Book Review – Growing Souls
I looked forward to reading Mark Yaconelli’s Growing Souls: Experiments in Contemplative Youth Ministry with much anticipation. Especially after reading his previous work in exploring the implementation of contemplative practices into Youth Ministry. (You can find Contemplative Youth Ministry here, and my review of it here).
I think I set my expectations far too high, though.
The book is not bad. It really isn’t. It follows up Contemplative Youth Ministry by giving more background on the Youth Ministry and Spirituality Project (the thrust behind the first book) and its mission. It follows several churches that participated in the Project. But it doesn’t seem to build upon the work of Contemplative Youth Ministry. It actually almost seems to go in a different direction. Not necessarily a bad thing, but it did not feel like a follow-up.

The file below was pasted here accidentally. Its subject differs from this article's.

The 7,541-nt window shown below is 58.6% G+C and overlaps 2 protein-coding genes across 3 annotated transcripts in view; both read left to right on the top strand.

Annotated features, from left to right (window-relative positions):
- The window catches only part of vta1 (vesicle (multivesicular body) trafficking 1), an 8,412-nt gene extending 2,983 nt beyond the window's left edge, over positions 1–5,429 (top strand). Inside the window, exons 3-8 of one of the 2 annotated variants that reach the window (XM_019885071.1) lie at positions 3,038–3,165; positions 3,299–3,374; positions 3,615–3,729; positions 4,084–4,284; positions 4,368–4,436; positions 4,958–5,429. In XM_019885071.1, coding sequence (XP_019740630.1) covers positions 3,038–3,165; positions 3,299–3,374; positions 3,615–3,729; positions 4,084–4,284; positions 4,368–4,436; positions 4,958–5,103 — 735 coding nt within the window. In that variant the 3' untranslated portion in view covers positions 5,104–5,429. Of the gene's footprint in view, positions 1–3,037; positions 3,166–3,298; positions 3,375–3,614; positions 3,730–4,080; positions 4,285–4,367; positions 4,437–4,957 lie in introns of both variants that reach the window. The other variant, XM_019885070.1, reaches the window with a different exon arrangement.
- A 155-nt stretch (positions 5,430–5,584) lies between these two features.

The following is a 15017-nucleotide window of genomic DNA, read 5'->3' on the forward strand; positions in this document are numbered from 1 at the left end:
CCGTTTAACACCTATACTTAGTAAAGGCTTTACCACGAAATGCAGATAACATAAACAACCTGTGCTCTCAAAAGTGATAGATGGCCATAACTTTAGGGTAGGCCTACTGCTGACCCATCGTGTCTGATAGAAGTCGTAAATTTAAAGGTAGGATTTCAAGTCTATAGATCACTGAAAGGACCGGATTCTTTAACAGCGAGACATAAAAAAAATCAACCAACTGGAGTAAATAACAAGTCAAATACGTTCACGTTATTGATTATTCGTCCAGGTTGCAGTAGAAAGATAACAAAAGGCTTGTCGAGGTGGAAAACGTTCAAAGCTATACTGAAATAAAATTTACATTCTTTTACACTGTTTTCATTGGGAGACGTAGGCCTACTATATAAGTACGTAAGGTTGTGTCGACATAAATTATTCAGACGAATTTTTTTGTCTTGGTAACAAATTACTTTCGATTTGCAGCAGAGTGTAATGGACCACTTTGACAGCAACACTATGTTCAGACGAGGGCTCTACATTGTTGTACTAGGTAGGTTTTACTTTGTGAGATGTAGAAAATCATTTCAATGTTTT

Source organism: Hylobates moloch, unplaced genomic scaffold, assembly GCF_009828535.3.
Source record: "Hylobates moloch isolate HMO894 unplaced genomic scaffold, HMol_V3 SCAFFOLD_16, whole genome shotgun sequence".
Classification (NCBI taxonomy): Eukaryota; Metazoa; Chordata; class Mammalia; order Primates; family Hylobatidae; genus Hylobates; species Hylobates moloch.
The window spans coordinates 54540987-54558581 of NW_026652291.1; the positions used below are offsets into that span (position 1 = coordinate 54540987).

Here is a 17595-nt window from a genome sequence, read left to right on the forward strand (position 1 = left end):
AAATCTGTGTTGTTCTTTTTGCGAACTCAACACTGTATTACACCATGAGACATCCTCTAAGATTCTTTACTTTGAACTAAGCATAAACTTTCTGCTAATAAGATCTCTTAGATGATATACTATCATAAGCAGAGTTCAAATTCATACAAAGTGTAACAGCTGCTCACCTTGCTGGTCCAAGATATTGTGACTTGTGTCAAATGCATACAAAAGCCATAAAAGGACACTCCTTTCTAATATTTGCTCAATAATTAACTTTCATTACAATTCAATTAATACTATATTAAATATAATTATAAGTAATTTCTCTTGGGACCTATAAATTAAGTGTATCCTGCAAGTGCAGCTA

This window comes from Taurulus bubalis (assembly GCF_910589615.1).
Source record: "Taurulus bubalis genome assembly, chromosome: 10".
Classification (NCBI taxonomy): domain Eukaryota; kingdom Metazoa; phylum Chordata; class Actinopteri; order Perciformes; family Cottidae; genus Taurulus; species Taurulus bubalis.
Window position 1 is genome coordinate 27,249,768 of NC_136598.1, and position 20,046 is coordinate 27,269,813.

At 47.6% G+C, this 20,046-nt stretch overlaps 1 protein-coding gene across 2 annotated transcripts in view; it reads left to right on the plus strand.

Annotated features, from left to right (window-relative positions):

Another problem is that Yaconelli is not the sole author. There are a few other contributers, and the writing styles, while similar, were very different while I was reading. Distracting at times, in fact. And there is a lot of petition in the book, at times making it feel that Zondervan wanted them to fill a page quota, and not write a completed thought.
There are several good reasons to read the book, however. The stories from those who did seek out integrating contemplative practices in their youth ministries, succeeding or failing, serve to teach so much to the reader. The appendices alone about several contemplative practices are worth the price of the book. Yaconelli’s storytelling remains his strong suit, and his chapters are quite enjoyable.
All in all, a good resource if you are considering implementing contemplative practices into your ministry. But start with Contemplative Youth Ministry. This one will probably spend more time on your shelf than in yr hands.